As the mid-term elections creep closer, and we find that Rove and the GOP are about to light the fuse on a one hundred million dollar advertising and propaganda blitz, and dictator-in-chief Bush signs in to law a regressive, twisted piece of legislation that strips every US citizen of their right of Habeas Corpus, the ever-floundering Department of Homeland Security has sunk a couple million into a data trolling service hoping to snare and analyze even the most inane of anti-American sentiment from across the globe.
Truthout’s Chris Floyd explains this latest insanity shat from the “with us or against us” mindset.
Why is the United States government spending millions of dollars to track down critics of George W. Bush in the press? And why have major American universities agreed to put this technology of tyranny into the state's hands?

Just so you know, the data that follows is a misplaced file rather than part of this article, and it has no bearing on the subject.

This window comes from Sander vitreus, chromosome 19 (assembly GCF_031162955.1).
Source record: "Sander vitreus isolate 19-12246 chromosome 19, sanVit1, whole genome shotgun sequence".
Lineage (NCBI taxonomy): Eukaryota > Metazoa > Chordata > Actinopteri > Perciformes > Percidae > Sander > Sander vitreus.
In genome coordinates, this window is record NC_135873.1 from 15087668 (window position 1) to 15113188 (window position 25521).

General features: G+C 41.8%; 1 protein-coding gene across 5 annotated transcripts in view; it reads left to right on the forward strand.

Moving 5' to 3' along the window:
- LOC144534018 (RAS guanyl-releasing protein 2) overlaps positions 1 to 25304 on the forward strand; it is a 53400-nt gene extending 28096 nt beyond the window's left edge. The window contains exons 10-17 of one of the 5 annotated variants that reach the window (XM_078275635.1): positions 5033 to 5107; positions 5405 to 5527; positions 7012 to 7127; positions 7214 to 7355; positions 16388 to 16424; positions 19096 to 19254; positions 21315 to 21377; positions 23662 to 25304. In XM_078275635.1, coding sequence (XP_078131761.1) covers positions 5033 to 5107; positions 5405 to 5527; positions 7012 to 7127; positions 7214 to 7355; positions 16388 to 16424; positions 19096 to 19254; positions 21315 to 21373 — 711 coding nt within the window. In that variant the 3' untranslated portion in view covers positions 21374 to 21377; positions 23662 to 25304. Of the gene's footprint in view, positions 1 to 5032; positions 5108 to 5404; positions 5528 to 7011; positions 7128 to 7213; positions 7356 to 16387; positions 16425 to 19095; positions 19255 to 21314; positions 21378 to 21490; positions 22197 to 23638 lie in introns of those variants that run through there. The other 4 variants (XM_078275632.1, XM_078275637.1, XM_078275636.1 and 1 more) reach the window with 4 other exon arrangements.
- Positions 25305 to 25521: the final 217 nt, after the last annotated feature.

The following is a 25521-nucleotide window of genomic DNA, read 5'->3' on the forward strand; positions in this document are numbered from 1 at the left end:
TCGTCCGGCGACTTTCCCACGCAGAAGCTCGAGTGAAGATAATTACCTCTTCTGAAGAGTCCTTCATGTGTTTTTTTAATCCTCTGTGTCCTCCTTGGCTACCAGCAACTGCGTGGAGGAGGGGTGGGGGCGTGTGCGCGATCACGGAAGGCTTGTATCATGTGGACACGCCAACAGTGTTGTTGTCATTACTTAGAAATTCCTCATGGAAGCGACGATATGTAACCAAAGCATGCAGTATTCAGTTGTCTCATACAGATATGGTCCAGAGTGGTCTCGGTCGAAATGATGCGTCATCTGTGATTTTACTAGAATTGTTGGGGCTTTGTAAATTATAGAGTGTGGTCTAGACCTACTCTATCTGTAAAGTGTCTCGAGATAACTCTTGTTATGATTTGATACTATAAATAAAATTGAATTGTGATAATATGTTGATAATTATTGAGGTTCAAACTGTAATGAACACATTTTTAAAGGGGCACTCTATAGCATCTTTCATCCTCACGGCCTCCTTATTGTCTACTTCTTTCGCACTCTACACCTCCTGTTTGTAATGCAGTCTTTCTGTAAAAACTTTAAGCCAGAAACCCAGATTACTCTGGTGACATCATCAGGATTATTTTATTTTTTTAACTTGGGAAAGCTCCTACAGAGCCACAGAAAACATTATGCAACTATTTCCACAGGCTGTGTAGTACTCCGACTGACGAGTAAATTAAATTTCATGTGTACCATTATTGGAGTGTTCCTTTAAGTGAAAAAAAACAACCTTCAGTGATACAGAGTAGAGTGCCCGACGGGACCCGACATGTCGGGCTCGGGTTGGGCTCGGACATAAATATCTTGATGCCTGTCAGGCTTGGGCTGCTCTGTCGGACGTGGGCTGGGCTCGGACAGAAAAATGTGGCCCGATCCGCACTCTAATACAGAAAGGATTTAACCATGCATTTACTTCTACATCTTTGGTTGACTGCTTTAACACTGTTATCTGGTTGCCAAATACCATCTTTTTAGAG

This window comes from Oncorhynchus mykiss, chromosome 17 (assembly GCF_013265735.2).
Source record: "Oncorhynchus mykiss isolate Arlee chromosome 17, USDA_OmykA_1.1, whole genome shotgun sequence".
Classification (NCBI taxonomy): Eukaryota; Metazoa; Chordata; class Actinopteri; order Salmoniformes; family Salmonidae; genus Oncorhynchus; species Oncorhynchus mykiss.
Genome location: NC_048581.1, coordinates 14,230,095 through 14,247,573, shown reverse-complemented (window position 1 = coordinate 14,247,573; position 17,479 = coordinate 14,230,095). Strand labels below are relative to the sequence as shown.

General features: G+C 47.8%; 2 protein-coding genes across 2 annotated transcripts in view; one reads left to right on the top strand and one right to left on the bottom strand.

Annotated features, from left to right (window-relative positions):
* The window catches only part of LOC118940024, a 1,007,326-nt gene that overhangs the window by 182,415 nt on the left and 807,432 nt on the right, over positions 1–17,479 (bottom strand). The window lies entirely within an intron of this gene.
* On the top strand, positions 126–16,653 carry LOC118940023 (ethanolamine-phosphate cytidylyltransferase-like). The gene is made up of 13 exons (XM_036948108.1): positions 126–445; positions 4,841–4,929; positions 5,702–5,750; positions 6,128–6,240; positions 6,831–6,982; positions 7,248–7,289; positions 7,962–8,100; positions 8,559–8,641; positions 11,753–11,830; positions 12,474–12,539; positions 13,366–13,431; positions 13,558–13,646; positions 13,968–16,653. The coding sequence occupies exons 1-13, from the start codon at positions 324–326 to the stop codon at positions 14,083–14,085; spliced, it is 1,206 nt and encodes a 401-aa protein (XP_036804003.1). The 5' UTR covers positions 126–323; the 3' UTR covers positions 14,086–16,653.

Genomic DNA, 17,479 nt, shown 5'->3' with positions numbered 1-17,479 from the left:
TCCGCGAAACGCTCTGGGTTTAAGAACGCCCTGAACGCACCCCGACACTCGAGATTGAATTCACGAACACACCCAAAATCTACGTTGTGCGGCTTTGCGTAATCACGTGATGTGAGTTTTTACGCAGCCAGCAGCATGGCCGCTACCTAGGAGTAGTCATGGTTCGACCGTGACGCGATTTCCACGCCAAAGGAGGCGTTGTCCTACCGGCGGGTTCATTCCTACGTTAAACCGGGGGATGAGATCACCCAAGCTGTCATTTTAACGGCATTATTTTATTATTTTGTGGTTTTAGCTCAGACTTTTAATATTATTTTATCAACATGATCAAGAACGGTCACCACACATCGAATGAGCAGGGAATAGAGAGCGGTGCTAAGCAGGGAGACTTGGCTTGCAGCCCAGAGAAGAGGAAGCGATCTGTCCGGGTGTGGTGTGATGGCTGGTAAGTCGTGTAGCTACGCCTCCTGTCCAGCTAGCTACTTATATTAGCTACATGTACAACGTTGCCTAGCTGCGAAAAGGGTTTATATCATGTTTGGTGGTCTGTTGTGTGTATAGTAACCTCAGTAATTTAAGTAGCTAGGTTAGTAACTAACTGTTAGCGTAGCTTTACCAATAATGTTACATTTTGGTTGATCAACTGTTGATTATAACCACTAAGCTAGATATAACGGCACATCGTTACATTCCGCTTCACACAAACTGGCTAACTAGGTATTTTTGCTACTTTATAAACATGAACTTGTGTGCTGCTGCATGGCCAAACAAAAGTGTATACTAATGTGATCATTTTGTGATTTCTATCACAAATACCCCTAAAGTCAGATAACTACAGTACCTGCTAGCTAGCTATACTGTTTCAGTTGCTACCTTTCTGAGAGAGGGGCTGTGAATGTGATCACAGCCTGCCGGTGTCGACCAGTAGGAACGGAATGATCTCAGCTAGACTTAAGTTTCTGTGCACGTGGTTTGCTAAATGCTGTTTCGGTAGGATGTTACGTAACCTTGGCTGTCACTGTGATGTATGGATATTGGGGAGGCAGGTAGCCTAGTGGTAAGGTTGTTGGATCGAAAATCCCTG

As with so many of the Bush measures that have quietly stripped away America's liberties, this one too is beginning with a whimper, not a bang: a modest $2.4 Department of Homeland Security million grant to develop "sentiment analysis" software that will allow the government's "security organs" to sift millions of articles for "negative opinions of the United States or its leaders in newspapers and other publications overseas," as the New York Times reported earlier this month. Such negative opinions must be caught and catalogued because they could pose "potential threats to the nation," security apparatchiks told the Times.
This hydra-headed snooping program is based on "information extraction," which, as a chipper PR piece from Cornell tells us, is a process by which "computers scan text to find meaning in natural language," rather than the rigid literalism ordinarily demanded by silicon cogitators. Under the gentle tutelage of Homeland Security, the universities "will use machine-learning algorithms to give computers examples of text expressing both fact and opinion and teach them to tell the difference," says the Cornell blurb.
Read the entire article: Sentimental Education: Academia Signs Up to Track Down Dissent.